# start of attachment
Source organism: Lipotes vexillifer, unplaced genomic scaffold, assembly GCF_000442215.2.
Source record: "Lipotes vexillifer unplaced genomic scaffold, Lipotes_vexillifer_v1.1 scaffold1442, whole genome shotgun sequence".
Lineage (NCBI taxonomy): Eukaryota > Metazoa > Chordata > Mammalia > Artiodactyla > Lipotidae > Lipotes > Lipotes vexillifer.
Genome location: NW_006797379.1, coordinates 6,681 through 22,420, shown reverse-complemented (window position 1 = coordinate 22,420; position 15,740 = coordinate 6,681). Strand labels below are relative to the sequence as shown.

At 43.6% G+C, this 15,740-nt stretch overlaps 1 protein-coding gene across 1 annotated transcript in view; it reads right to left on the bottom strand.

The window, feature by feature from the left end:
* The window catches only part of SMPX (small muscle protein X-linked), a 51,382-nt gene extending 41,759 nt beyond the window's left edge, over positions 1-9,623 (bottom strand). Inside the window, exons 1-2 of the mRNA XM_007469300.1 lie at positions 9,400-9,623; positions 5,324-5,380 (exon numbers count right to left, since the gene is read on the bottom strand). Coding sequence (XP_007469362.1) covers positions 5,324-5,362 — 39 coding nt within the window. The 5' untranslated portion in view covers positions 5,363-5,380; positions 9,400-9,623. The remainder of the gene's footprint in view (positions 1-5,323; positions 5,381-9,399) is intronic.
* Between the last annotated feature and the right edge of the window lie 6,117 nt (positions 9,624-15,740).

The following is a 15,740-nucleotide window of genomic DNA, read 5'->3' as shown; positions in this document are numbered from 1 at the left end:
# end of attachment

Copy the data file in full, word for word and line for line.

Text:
Source organism: Lipotes vexillifer, unplaced genomic scaffold, assembly GCF_000442215.2.
Source record: "Lipotes vexillifer unplaced genomic scaffold, Lipotes_vexillifer_v1.1 scaffold1442, whole genome shotgun sequence".
Lineage (NCBI taxonomy): Eukaryota > Metazoa > Chordata > Mammalia > Artiodactyla > Lipotidae > Lipotes > Lipotes vexillifer.
Genome location: NW_006797379.1, coordinates 6,681 through 22,420, shown reverse-complemented (window position 1 = coordinate 22,420; position 15,740 = coordinate 6,681). Strand labels below are relative to the sequence as shown.

At 43.6% G+C, this 15,740-nt stretch overlaps 1 protein-coding gene across 1 annotated transcript in view; it reads right to left on the bottom strand.

The window, feature by feature from the left end:
* The window catches only part of SMPX (small muscle protein X-linked), a 51,382-nt gene extending 41,759 nt beyond the window's left edge, over positions 1-9,623 (bottom strand). Inside the window, exons 1-2 of the mRNA XM_007469300.1 lie at positions 9,400-9,623; positions 5,324-5,380 (exon numbers count right to left, since the gene is read on the bottom strand). Coding sequence (XP_007469362.1) covers positions 5,324-5,362 — 39 coding nt within the window. The 5' untranslated portion in view covers positions 5,363-5,380; positions 9,400-9,623. The remainder of the gene's footprint in view (positions 1-5,323; positions 5,381-9,399) is intronic.
* Between the last annotated feature and the right edge of the window lie 6,117 nt (positions 9,624-15,740).

The following is a 15,740-nucleotide window of genomic DNA, read 5'->3' as shown; positions in this document are numbered from 1 at the left end: